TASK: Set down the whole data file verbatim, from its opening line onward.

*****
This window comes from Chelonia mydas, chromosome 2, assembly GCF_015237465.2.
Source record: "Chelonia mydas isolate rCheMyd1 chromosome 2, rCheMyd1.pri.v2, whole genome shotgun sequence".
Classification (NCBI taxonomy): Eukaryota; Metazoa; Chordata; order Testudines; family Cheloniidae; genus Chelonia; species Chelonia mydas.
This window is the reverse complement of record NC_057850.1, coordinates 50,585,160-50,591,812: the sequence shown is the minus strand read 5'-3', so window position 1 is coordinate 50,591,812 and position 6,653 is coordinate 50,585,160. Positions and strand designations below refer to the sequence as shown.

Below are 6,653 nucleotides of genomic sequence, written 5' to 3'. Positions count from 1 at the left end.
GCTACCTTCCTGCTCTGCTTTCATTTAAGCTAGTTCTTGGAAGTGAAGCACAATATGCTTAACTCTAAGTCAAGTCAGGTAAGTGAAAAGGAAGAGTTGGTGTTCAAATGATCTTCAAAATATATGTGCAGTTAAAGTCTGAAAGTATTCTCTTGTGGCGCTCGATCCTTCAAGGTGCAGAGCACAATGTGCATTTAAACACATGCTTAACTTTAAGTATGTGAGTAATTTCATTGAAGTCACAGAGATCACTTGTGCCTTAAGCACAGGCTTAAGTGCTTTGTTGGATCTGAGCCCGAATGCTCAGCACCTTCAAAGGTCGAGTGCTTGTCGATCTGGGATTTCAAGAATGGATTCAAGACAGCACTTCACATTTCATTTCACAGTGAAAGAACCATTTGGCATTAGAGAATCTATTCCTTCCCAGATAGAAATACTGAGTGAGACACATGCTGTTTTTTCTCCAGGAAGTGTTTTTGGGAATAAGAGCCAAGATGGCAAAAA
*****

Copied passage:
This window comes from Chelonia mydas, chromosome 2, assembly GCF_015237465.2.
Source record: "Chelonia mydas isolate rCheMyd1 chromosome 2, rCheMyd1.pri.v2, whole genome shotgun sequence".
Classification (NCBI taxonomy): Eukaryota; Metazoa; Chordata; order Testudines; family Cheloniidae; genus Chelonia; species Chelonia mydas.
This window is the reverse complement of record NC_057850.1, coordinates 50,585,160-50,591,812: the sequence shown is the minus strand read 5'-3', so window position 1 is coordinate 50,591,812 and position 6,653 is coordinate 50,585,160. Positions and strand designations below refer to the sequence as shown.

Below are 6,653 nucleotides of genomic sequence, written 5' to 3'. Positions count from 1 at the left end.
GCTACCTTCCTGCTCTGCTTTCATTTAAGCTAGTTCTTGGAAGTGAAGCACAATATGCTTAACTCTAAGTCAAGTCAGGTAAGTGAAAAGGAAGAGTTGGTGTTCAAATGATCTTCAAAATATATGTGCAGTTAAAGTCTGAAAGTATTCTCTTGTGGCGCTCGATCCTTCAAGGTGCAGAGCACAATGTGCATTTAAACACATGCTTAACTTTAAGTATGTGAGTAATTTCATTGAAGTCACAGAGATCACTTGTGCCTTAAGCACAGGCTTAAGTGCTTTGTTGGATCTGAGCCCGAATGCTCAGCACCTTCAAAGGTCGAGTGCTTGTCGATCTGGGATTTCAAGAATGGATTCAAGACAGCACTTCACATTTCATTTCACAGTGAAAGAACCATTTGGCATTAGAGAATCTATTCCTTCCCAGATAGAAATACTGAGTGAGACACATGCTGTTTTTTCTCCAGGAAGTGTTTTTGGGAATAAGAGCCAAGATGGCAAAAA